Paul Woods is seeking an extra $1-million in punitive damages in a lawsuit against the London Health Sciences Centre, on top of the $2.5-million in his initial claim from January.
Woods was removed as London Health Sciences Centre’s president and CEO in early January, just days after LHSC’s board of directors confirmed that he had travelled to the United States on five occasions since the onset of the pandemic in March 2020, most recently from Dec. 19 to 25, 2020.
While initially stating on Jan. 8 that Woods would stay on to “maintain stability,” the board issued a statement on Jan. 11, stating that it had “become clear that this situation has affected the confidence of staff, physicians and the community in Dr. Woods’ leadership.”
Two days later, Woods launched a $2.5-million lawsuit seeking $1.4 million for “the bad faith termination” in the amount equal to his base salary, performance-based compensation, benefits, and pension for the period from Jan. 10, 2021 to Jan. 14, 2023 as well as $1 million in damages for loss of reputation, $100,000 for breach of the Ontario Human Rights Code, and coverage of all legal expenses.
LHSC issued a statement of defence the following week, claiming that, “to the extent that Dr. Woods’ reputation has been harmed, it is a result of his own poor judgment and hypocrisy.”
“The reality is that Dr. Woods’ situation is no different from those of others who engaged in leisure travel during the pandemic. While his travel to Michigan could be explained in terms of his personal circumstances, his travel to Florida was a holiday,” LHSC said.
The statement of defence added that, in response to human rights code claims, that Woods was not terminated “because his family circumstances required him to work from home” but because “he had lost the confidence of the staff and physicians and the community it serves in light of his own hypocrisy.”
In an amended statement of claim and a reply to LHSC’s statement of defence filed Friday, Feb .19, Woods “admits none of the allegations contained in any of the paragraphs of the statement of defence.”
The claim also requests an additional $1 million, for a total of $3.5 million.
Woods’ lawyers argue that their client did not lose the moral authority to lead the hospital, as LHSC had claimed, and that Woods had received repeated assurances from the board chair and from other members of the executive leadership team that his “travel to reunite with his immediate family was acceptable.”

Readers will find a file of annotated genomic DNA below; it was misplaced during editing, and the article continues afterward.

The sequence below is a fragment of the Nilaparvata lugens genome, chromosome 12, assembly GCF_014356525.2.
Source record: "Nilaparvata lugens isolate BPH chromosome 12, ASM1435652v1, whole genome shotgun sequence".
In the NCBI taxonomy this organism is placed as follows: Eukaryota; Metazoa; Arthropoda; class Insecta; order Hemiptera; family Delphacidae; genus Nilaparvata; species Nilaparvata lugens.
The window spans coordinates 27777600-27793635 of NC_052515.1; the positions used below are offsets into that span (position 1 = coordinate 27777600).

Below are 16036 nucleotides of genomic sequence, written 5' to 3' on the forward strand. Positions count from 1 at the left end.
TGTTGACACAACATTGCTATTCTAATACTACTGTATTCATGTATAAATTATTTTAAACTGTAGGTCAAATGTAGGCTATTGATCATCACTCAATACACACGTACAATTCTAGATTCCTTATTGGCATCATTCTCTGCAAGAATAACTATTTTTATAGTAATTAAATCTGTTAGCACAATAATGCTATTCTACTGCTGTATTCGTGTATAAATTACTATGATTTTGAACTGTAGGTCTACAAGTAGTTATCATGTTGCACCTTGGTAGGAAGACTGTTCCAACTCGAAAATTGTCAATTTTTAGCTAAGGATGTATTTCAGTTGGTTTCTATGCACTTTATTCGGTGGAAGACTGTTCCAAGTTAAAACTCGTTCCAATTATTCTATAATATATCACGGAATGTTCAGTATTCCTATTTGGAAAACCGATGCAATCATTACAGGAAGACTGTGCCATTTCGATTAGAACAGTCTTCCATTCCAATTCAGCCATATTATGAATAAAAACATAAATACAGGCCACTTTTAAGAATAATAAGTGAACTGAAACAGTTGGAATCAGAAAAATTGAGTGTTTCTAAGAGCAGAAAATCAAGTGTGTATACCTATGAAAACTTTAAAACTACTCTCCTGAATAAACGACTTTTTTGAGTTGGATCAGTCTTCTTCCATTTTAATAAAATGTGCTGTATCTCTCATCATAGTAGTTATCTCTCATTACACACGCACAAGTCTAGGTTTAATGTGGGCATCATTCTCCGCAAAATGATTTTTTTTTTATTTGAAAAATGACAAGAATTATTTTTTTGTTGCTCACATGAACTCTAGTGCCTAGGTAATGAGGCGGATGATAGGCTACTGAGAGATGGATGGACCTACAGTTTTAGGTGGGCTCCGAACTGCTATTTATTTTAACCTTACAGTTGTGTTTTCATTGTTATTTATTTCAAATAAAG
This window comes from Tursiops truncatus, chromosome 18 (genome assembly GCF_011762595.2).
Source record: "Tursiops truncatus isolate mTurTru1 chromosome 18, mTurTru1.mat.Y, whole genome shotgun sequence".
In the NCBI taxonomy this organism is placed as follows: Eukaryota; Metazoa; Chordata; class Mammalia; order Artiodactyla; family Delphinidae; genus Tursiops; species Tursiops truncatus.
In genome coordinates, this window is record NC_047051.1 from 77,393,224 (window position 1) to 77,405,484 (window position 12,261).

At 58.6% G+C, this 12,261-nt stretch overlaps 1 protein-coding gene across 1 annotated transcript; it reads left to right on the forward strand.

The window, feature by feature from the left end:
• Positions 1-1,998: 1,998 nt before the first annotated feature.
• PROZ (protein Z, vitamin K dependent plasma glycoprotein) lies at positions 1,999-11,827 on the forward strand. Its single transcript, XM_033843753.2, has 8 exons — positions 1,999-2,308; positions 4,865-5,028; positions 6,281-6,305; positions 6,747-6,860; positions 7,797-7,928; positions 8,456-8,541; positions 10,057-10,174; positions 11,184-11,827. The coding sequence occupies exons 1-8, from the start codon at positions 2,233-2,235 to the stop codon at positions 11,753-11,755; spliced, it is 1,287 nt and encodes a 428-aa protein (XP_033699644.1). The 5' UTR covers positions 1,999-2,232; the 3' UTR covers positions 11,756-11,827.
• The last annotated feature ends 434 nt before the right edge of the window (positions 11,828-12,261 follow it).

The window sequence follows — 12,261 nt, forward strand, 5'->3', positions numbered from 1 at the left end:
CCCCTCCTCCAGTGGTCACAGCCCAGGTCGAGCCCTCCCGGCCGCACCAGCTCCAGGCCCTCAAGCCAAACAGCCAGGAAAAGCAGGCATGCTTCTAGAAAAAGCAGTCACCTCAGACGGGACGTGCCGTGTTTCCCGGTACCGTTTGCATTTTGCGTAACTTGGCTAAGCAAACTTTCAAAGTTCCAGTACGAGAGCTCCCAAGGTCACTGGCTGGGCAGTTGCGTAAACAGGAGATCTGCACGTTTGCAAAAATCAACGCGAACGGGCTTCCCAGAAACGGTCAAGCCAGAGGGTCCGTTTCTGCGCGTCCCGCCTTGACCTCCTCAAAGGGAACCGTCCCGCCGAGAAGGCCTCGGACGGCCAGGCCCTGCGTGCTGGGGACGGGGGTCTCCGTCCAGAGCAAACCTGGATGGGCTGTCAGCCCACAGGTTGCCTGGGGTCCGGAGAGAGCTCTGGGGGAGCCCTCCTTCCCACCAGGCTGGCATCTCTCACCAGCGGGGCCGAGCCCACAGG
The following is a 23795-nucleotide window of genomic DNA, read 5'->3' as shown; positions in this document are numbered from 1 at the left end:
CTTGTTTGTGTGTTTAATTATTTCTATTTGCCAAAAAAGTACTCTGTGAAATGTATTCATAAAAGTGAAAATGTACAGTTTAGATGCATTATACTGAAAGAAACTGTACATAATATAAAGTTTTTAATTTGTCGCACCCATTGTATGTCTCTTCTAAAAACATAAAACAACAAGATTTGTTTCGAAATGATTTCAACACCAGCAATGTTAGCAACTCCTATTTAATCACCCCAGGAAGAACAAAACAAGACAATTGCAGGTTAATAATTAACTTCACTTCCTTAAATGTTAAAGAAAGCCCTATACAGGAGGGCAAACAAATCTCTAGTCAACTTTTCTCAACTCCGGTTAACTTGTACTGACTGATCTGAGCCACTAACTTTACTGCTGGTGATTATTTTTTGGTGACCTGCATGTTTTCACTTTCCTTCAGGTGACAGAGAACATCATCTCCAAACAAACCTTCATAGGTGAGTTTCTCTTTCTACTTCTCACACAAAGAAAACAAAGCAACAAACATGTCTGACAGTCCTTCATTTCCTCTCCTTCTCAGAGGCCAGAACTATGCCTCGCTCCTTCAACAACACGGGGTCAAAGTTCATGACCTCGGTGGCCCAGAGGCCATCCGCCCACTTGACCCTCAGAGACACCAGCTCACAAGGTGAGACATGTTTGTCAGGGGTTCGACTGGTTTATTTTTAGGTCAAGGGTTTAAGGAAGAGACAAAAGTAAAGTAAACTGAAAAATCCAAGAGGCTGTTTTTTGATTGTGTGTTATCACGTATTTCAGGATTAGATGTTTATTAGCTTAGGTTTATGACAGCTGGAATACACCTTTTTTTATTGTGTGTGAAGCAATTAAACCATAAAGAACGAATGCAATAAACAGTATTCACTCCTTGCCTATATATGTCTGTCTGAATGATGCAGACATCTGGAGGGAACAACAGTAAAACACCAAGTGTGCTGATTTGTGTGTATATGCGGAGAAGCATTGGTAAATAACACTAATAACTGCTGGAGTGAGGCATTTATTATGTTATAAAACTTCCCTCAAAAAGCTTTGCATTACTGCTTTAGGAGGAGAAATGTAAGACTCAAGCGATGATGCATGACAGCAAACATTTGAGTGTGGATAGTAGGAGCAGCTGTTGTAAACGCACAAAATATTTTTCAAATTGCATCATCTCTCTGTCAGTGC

Woods’ lawyers argue that LHSC broke its commitments and terminated Woods “for doing exactly what he was assured he was allowed to do, and then made false public statements about those commitments.”
The statement of defence, however, alleged that senior hospital executives had raised concerns about Woods’ travel as early as March 23.
According to LHSC, executive VPs had trouble reaching Woods on the weekend of March 21 and 22 and on the Monday afterwards they learned he had been in Michigan.
The statement says chief operating officer Neil Johnson and chief people officer Susan Nickle expressed concern about Woods’ travel “to his personal health, to his personal reputation, and to the organization.”
LHSC alleges Woods “grew angry” and said his travel did not concern them.
Woods’ Feb. 19 reply states that when he travelled to Michigan in March 2020 it was for an urgent family matter and he was unable to notify all five executive VPs in advance, though it says he did notify two of them as well as the board chair.
When he returned, Woods reportedly learned that the three other executive VPs had suffered “hurt feelings.” He apologized, and pledged to be fully transparent moving forward, the reply adds.
After that, the reply states, Woods “did not hear a single concern raised from any Executive Vice-President.”
The reply also references an internal email Woods sent to LHSC staff in November, reported on in the media, in which he urged that “as health-care workers we must set ourselves to a higher standard when it comes to living and modeling public health guidelines both inside and outside of our workplace.”
LHSC’s statement of defence alleges that staff viewed it as “an unhelpful and heavy-handed attack on front-line health care workers who had provided extraordinary service and made significant personal sacrifices.”
“As a result,” the statement of defence claims, “there was a pronounced negative reaction among hospital staff, physicians, and stakeholders” when his travel history was made public.
In the Feb. 19 reply, Woods’ lawyers argue that “there was nothing inconsistent between the requests the Plaintiff made of hospital staff in November 2020, and the approach he took in his personal family life.”
It states that hospitals are high-risk environments for the spread of COVID-19 and, as a result, it was Woods’ “professional and moral duty” to insist that hospital staff follow COVID-19-related health and safety protocols.
The reply adds that Woods drove when crossing the border, followed physical distancing protocols while in the United States, always quarantined for two weeks or longer upon his return to Canada, and that “hospital staff and patients were never placed at risk” due to his travel.
In an email to Global News on Wednesday, LHSC’s legal representation says “nothing in Dr. Woods’ amended statement of claim has changed LHSC’s position in this matter, which is spelled out in LHSC’s statement of defence, dated January 21, 2021.”
None of the allegations have been proven in court.
— With files from Global News’ Sawyer Bogdan.